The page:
Patrick Dempsey’s spectacular home office in Venice, Calif., is modern and light-filled with all the amenities: gray angular couches, a kitchen appointed with top-of-the-line appliances, and a black Porsche parked in the drive. It’s a long way from his hometown of Buckfield, Maine, where Dempsey says he was a “country kid” and worked at his father’s bottle recycling center. Back then, he says, he wore nothing but fleece. Today his look is casual but sophisticated: a blue T-shirt, Buck Mason jeans, and John Varvatos sneakers.
It’s been a year and a half since Dempsey’s character, Dr. Derek Shepherd, aka McDreamy, was killed off on Grey’s Anatomy after 11 seasons, but of late the actor has been busier than ever. He stars opposite Renée Zellweger in this month’s third installment of the beloved Bridget Jones franchise. His production companies have multiple TV and film projects in the works, and he’s stepped up his involvement with the Patrick Dempsey Center for Cancer, Hope & Healing, an integrative medical center in Maine that he opened after his mother’s death from ovarian cancer in 2014. And then there’s the car racing. Last year, Porsche financed his participation in a full season of the World Endurance Championship, and though it took him away from acting—and his family—for months, Dempsey says the experience was a “phenomenal education.” Humble, adorable, and hot in a uniform—no wonder he gets our hearts pumping.
You’ve had all this success as an actor—how did you get so serious about racing?
I’ve always been into sports. I got sidetracked into performing! In high school my goal was to become an Olympic ski racer.
Silly question, but why do you have to be in tip-top physical shape to drive a car?
When you’re going 180 miles an hour, you need to place a substantial amount of pressure on the brake to stop the car. You need upper body strength to control it at speed through a corner. And your neck is being pulled from accelera- tion and deceleration. The better shape you are in, the more aggressive you can be. And we’re driving six-hour races at minimum.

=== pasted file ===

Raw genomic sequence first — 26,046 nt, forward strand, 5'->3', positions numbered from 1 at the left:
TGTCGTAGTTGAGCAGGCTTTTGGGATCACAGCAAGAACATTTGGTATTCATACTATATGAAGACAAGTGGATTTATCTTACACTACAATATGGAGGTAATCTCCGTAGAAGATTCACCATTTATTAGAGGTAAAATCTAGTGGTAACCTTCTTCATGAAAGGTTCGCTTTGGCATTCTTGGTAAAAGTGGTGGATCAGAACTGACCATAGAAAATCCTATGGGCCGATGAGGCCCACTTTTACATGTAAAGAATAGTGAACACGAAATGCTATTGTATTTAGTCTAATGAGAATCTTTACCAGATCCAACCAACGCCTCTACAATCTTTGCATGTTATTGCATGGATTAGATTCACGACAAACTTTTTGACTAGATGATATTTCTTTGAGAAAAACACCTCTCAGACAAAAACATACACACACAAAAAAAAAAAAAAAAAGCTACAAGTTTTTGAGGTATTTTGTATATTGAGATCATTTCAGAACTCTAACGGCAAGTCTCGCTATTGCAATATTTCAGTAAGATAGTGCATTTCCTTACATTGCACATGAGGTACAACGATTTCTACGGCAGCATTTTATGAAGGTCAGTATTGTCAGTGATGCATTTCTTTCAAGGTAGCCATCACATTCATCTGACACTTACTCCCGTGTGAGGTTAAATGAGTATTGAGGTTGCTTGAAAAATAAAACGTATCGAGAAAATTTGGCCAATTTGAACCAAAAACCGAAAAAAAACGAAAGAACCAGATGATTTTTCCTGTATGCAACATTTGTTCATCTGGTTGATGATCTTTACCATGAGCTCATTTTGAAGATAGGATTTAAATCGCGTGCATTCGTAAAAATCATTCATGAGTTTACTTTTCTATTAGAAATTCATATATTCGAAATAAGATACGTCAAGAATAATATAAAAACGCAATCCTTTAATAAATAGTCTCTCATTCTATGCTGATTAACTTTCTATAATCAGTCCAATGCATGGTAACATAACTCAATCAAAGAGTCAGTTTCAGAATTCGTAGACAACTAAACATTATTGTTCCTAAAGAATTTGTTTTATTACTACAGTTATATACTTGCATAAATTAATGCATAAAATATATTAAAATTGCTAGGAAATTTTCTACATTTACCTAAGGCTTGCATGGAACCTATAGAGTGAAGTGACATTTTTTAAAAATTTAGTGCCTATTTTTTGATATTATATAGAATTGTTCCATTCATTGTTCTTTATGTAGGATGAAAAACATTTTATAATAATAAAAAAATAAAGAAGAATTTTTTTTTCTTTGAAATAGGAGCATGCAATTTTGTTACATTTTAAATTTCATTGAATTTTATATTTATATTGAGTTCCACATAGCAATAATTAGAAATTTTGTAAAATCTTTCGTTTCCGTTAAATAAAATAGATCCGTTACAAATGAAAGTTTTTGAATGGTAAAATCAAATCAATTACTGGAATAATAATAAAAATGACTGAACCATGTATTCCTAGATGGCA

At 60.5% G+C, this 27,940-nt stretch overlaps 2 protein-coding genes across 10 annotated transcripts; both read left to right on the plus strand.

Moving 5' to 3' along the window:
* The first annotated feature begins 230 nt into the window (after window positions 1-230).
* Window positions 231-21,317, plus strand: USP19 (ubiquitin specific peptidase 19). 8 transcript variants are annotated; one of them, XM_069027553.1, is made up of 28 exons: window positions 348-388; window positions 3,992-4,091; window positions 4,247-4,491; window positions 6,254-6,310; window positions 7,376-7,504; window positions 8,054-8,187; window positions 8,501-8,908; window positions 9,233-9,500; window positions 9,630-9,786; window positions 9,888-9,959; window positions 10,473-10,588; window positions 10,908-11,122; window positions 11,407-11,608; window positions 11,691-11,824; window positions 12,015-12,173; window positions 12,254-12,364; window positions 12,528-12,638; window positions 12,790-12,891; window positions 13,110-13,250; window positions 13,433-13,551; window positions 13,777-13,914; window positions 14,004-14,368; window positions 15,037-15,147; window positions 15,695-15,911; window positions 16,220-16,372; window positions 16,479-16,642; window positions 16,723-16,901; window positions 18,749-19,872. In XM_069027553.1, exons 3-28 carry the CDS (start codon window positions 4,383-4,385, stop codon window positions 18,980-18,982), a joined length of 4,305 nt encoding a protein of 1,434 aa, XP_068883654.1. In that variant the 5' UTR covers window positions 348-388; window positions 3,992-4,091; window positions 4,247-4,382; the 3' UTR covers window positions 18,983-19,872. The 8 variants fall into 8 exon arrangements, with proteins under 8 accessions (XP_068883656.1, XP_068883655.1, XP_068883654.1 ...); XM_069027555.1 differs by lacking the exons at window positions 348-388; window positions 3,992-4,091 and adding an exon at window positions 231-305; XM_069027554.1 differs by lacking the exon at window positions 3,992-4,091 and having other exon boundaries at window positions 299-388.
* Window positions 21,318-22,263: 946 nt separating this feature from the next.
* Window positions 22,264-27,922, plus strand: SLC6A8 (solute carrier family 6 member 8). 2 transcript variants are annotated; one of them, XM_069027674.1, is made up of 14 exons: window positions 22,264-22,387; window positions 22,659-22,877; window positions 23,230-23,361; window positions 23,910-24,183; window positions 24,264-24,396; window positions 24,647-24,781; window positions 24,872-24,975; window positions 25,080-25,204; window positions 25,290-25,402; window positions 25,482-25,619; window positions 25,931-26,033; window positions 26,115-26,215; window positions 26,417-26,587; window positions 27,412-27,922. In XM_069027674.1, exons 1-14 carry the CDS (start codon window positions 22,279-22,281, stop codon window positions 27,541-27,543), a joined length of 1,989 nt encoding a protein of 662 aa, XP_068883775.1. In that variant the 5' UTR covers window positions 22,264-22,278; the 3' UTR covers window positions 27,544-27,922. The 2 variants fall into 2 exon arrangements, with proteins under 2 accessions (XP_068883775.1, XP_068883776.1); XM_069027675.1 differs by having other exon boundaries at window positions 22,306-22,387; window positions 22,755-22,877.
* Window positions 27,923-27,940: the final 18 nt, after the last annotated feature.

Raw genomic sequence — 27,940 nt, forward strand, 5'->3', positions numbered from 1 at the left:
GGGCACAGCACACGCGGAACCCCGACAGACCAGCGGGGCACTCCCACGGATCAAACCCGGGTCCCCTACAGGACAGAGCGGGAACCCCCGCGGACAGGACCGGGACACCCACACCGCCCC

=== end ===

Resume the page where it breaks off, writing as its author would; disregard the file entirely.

Do you consider yourself an adrenaline junkie?
It’s not the adrenaline, it’s the focus. I’m attracted to focus.
How have your racing and acting careers coexisted over the past few years?
I kept turning down Bridget Jones because I was in the middle of my year with Porsche and had just finished at Le Mans, where we podiumed [he placed second in class]. Every day I was in a car, testing and training, or running in a gym, so I had no desire to do any acting work at all. I spent a lot of time in the air, traveling, and in isolation in hotel rooms. At the end of the season I had to go back and reevaluate—what are my priorities now? All that intensity, focus, and commitment came at a tremendous cost to my family. So I needed to regroup and heal that.
On that topic, what’s the secret to maintaining a long-term relationship?
ell, I don’t know—I’m trying to answer those questions! My wife and I have been together 20 years, and it’s been a challenging year to say the least. I think you just have to have a desire to keep working through issues that can seem insurmountable. At the end of a long race you have to push through to see where you end up—and sometimes you win just when you think you’re losing.
Let’s talk about style. At what age did you start paying attention to clothes?
grew up in a rural environment, so my exposure to fashion was limited; it was mostly L.L. Bean. It wasn’t until I got to New York at 17 that I started becoming far more conscious about what people were wearing.
How would you describe the evolution of your look?
In my 20s, everything was Armani cut, with the big shoulders. In my 30s, it was all thrift store clothes. Now I wear a bit more color and gravitate toward classic pieces by John Varvatos and Ralph Lauren. If I’m feeling crazy, I might go to Tom Ford.
What’s one item every man should splurge on?
Good shoes. My favorites are a pair of blue leather slip-on boots I bought in Italy. They have just a little bit of a heel. They’re handmade in Italy, and I love them.
Are you a fashion hoarder or a purger?
I give a lot of my clothes away once I’m done with them. I try to support young, local designers, or buy pieces that are handcrafted or individually made. And I try to wear timeless things, like custom-made suits and leather jackets, so I can hand those down to my boys.